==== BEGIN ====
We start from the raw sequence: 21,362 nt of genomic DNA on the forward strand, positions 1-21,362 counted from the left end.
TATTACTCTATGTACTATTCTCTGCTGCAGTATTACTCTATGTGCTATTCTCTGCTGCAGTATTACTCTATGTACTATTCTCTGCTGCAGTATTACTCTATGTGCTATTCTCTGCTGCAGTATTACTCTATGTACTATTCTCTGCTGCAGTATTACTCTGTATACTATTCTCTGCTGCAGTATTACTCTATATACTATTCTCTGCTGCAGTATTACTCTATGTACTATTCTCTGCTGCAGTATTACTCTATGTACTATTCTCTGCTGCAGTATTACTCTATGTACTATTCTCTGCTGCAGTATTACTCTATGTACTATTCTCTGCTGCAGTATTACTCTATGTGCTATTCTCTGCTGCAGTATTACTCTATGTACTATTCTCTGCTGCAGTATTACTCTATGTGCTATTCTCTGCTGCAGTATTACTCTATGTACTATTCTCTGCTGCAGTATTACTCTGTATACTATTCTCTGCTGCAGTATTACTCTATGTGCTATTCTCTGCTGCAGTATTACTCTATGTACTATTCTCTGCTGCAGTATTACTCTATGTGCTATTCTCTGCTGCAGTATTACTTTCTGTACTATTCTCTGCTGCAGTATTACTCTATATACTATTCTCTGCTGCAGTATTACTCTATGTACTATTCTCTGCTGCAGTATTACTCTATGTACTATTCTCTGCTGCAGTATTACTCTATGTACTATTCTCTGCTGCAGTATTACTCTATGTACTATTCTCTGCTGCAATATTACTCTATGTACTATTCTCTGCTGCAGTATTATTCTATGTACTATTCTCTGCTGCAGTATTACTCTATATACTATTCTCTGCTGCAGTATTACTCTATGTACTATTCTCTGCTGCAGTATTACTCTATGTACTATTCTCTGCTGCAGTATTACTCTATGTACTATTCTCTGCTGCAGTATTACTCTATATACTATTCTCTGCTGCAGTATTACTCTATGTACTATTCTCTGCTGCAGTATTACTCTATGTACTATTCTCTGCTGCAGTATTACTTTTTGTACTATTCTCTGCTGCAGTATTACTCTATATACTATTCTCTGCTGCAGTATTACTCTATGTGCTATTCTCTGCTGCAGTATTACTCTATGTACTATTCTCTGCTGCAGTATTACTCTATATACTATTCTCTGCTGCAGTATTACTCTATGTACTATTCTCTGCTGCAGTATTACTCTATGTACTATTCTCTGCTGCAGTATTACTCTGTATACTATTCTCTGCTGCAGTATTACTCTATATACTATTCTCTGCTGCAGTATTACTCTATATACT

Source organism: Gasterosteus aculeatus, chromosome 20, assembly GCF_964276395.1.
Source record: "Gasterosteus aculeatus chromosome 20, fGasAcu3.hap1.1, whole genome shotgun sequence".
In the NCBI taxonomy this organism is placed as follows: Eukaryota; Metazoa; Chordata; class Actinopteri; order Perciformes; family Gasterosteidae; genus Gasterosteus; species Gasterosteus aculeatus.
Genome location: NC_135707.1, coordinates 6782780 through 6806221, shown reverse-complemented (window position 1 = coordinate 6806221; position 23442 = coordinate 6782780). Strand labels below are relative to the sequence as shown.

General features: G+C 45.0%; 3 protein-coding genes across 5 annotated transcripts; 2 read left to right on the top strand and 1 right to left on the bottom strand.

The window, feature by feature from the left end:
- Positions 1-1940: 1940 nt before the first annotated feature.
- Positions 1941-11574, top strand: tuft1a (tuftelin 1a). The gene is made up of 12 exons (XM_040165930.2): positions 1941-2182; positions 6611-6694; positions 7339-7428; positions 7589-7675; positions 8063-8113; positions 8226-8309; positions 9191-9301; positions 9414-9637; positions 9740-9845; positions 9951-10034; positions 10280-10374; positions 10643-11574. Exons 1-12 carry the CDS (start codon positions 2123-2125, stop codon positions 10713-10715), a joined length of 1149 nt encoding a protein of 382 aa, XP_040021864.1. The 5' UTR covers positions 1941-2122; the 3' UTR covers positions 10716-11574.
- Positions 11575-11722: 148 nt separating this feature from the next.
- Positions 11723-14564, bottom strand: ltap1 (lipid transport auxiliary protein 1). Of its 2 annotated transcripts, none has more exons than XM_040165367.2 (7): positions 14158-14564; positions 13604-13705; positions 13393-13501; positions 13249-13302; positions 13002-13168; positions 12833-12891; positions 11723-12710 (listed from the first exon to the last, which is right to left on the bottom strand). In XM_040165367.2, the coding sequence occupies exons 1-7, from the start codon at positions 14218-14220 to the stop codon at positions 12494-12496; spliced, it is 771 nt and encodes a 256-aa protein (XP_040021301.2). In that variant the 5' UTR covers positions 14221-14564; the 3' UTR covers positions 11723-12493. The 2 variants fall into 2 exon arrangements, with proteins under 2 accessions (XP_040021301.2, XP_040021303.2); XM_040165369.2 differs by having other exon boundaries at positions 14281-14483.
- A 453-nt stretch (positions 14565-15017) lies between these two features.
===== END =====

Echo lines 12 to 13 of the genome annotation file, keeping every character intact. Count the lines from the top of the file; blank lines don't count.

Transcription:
- Positions 11723-14564, bottom strand: ltap1 (lipid transport auxiliary protein 1). Of its 2 annotated transcripts, none has more exons than XM_040165367.2 (7): positions 14158-14564; positions 13604-13705; positions 13393-13501; positions 13249-13302; positions 13002-13168; positions 12833-12891; positions 11723-12710 (listed from the first exon to the last, which is right to left on the bottom strand). In XM_040165367.2, the coding sequence occupies exons 1-7, from the start codon at positions 14218-14220 to the stop codon at positions 12494-12496; spliced, it is 771 nt and encodes a 256-aa protein (XP_040021301.2). In that variant the 5' UTR covers positions 14221-14564; the 3' UTR covers positions 11723-12493. The 2 variants fall into 2 exon arrangements, with proteins under 2 accessions (XP_040021301.2, XP_040021303.2); XM_040165369.2 differs by having other exon boundaries at positions 14281-14483.
- A 453-nt stretch (positions 14565-15017) lies between these two features.